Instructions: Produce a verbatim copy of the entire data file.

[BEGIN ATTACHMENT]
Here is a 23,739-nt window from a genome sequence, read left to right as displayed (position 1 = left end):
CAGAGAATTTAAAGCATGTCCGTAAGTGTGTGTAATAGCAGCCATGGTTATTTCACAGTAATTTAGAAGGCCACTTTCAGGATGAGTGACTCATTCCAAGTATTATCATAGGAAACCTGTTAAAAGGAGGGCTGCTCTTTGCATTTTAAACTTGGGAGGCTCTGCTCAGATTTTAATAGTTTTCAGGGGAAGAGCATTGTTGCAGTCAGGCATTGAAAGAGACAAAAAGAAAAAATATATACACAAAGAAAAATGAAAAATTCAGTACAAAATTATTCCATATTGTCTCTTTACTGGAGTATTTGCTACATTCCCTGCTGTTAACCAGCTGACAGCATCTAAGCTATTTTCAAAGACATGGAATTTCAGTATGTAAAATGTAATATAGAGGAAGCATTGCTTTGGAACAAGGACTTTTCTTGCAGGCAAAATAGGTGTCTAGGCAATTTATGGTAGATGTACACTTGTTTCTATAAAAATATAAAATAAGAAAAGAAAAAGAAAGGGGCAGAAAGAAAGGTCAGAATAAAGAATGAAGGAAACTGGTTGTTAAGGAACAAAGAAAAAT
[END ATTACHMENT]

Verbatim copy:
Here is a 23,739-nt window from a genome sequence, read left to right as displayed (position 1 = left end):
CAGAGAATTTAAAGCATGTCCGTAAGTGTGTGTAATAGCAGCCATGGTTATTTCACAGTAATTTAGAAGGCCACTTTCAGGATGAGTGACTCATTCCAAGTATTATCATAGGAAACCTGTTAAAAGGAGGGCTGCTCTTTGCATTTTAAACTTGGGAGGCTCTGCTCAGATTTTAATAGTTTTCAGGGGAAGAGCATTGTTGCAGTCAGGCATTGAAAGAGACAAAAAGAAAAAATATATACACAAAGAAAAATGAAAAATTCAGTACAAAATTATTCCATATTGTCTCTTTACTGGAGTATTTGCTACATTCCCTGCTGTTAACCAGCTGACAGCATCTAAGCTATTTTCAAAGACATGGAATTTCAGTATGTAAAATGTAATATAGAGGAAGCATTGCTTTGGAACAAGGACTTTTCTTGCAGGCAAAATAGGTGTCTAGGCAATTTATGGTAGATGTACACTTGTTTCTATAAAAATATAAAATAAGAAAAGAAAAAGAAAGGGGCAGAAAGAAAGGTCAGAATAAAGAATGAAGGAAACTGGTTGTTAAGGAACAAAGAAAAAT